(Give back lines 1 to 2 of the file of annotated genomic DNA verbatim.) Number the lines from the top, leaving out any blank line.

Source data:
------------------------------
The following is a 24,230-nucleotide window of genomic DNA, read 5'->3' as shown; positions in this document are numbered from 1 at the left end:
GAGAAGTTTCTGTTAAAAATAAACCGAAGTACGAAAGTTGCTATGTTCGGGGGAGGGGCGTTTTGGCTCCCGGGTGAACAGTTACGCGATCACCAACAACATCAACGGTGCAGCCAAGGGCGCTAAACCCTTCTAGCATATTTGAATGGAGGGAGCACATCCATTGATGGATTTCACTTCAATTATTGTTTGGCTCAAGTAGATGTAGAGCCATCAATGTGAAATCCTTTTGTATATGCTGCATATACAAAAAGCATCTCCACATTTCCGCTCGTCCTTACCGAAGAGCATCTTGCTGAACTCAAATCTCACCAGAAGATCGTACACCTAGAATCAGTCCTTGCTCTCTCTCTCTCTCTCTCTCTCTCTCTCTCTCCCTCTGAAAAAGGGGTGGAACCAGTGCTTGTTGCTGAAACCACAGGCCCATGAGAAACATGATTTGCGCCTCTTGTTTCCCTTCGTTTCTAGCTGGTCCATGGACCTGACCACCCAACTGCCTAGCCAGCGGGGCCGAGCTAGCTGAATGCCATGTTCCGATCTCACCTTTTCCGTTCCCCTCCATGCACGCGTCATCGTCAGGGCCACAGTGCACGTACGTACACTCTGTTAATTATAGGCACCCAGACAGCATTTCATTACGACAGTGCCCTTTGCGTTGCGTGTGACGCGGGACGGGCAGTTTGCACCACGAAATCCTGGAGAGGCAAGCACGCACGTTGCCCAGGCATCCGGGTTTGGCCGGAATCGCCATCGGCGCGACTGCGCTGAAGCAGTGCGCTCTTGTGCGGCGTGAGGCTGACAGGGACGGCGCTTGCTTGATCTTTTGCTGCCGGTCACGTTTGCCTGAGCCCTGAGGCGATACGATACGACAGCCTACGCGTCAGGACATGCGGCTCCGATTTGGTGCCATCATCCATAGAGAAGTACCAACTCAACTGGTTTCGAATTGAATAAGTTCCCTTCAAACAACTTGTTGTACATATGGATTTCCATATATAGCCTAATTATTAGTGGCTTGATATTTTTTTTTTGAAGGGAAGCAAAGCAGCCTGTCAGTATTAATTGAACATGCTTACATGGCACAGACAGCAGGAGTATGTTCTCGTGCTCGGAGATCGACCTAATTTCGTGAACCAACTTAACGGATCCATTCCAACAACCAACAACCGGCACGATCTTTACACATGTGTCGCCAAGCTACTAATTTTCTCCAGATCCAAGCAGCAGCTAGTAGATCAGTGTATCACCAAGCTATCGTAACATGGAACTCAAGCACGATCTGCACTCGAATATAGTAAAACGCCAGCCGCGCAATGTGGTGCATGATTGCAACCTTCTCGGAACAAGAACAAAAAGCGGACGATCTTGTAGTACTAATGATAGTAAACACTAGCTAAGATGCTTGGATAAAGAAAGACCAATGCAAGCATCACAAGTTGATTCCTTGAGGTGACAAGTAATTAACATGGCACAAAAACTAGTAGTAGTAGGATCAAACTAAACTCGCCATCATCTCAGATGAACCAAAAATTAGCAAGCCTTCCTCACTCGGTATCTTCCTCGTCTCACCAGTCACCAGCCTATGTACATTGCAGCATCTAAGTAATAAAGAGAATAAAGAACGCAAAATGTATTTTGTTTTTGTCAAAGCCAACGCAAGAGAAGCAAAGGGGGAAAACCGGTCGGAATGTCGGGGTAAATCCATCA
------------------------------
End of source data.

The following is a 24,230-nucleotide window of genomic DNA, read 5'->3' as shown; positions in this document are numbered from 1 at the left end:
GAGAAGTTTCTGTTAAAAATAAACCGAAGTACGAAAGTTGCTATGTTCGGGGGAGGGGCGTTTTGGCTCCCGGGTGAACAGTTACGCGATCACCAACAACATCAACGGTGCAGCCAAGGGCGCTAAACCCTTCTAGCATATTTGAATGGAGGGAGCACATCCATTGATGGATTTCACTTCAATTATTGTTTGGCTCAAGTAGATGTAGAGCCATCAATGTGAAATCCTTTTGTATATGCTGCATATACAAAAAGCATCTCCACATTTCCGCTCGTCCTTACCGAAGAGCATCTTGCTGAACTCAAATCTCACCAGAAGATCGTACACCTAGAATCAGTCCTTGCTCTCTCTCTCTCTCTCTCTCTCTCTCTCTCTCCCTCTGAAAAAGGGGTGGAACCAGTGCTTGTTGCTGAAACCACAGGCCCATGAGAAACATGATTTGCGCCTCTTGTTTCCCTTCGTTTCTAGCTGGTCCATGGACCTGACCACCCAACTGCCTAGCCAGCGGGGCCGAGCTAGCTGAATGCCATGTTCCGATCTCACCTTTTCCGTTCCCCTCCATGCACGCGTCATCGTCAGGGCCACAGTGCACGTACGTACACTCTGTTAATTATAGGCACCCAGACAGCATTTCATTACGACAGTGCCCTTTGCGTTGCGTGTGACGCGGGACGGGCAGTTTGCACCACGAAATCCTGGAGAGGCAAGCACGCACGTTGCCCAGGCATCCGGGTTTGGCCGGAATCGCCATCGGCGCGACTGCGCTGAAGCAGTGCGCTCTTGTGCGGCGTGAGGCTGACAGGGACGGCGCTTGCTTGATCTTTTGCTGCCGGTCACGTTTGCCTGAGCCCTGAGGCGATACGATACGACAGCCTACGCGTCAGGACATGCGGCTCCGATTTGGTGCCATCATCCATAGAGAAGTACCAACTCAACTGGTTTCGAATTGAATAAGTTCCCTTCAAACAACTTGTTGTACATATGGATTTCCATATATAGCCTAATTATTAGTGGCTTGATATTTTTTTTTTGAAGGGAAGCAAAGCAGCCTGTCAGTATTAATTGAACATGCTTACATGGCACAGACAGCAGGAGTATGTTCTCGTGCTCGGAGATCGACCTAATTTCGTGAACCAACTTAACGGATCCATTCCAACAACCAACAACCGGCACGATCTTTACACATGTGTCGCCAAGCTACTAATTTTCTCCAGATCCAAGCAGCAGCTAGTAGATCAGTGTATCACCAAGCTATCGTAACATGGAACTCAAGCACGATCTGCACTCGAATATAGTAAAACGCCAGCCGCGCAATGTGGTGCATGATTGCAACCTTCTCGGAACAAGAACAAAAAGCGGACGATCTTGTAGTACTAATGATAGTAAACACTAGCTAAGATGCTTGGATAAAGAAAGACCAATGCAAGCATCACAAGTTGATTCCTTGAGGTGACAAGTAATTAACATGGCACAAAAACTAGTAGTAGTAGGATCAAACTAAACTCGCCATCATCTCAGATGAACCAAAAATTAGCAAGCCTTCCTCACTCGGTATCTTCCTCGTCTCACCAGTCACCAGCCTATGTACATTGCAGCATCTAAGTAATAAAGAGAATAAAGAACGCAAAATGTATTTTGTTTTTGTCAAAGCCAACGCAAGAGAAGCAAAGGGGGAAAACCGGTCGGAATGTCGGGGTAAATCCATCA